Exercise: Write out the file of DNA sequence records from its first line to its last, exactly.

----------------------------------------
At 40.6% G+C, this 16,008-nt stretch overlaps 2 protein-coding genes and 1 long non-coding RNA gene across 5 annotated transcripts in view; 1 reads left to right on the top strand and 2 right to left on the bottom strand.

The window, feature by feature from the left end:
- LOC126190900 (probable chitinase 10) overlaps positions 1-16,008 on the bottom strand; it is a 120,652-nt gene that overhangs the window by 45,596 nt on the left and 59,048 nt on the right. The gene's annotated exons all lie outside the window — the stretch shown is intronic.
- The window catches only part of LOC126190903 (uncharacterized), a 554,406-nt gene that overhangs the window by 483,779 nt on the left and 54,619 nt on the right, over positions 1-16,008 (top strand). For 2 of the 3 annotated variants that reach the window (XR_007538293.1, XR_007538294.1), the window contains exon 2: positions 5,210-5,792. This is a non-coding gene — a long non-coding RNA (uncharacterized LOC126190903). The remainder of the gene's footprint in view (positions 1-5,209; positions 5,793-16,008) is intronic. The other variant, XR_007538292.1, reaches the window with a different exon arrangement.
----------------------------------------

At 40.6% G+C, this 16,008-nt stretch overlaps 2 protein-coding genes and 1 long non-coding RNA gene across 5 annotated transcripts in view; 1 reads left to right on the top strand and 2 right to left on the bottom strand.

The window, feature by feature from the left end:
- LOC126190900 (probable chitinase 10) overlaps positions 1-16,008 on the bottom strand; it is a 120,652-nt gene that overhangs the window by 45,596 nt on the left and 59,048 nt on the right. The gene's annotated exons all lie outside the window — the stretch shown is intronic.
- The window catches only part of LOC126190903 (uncharacterized), a 554,406-nt gene that overhangs the window by 483,779 nt on the left and 54,619 nt on the right, over positions 1-16,008 (top strand). For 2 of the 3 annotated variants that reach the window (XR_007538293.1, XR_007538294.1), the window contains exon 2: positions 5,210-5,792. This is a non-coding gene — a long non-coding RNA (uncharacterized LOC126190903). The remainder of the gene's footprint in view (positions 1-5,209; positions 5,793-16,008) is intronic. The other variant, XR_007538292.1, reaches the window with a different exon arrangement.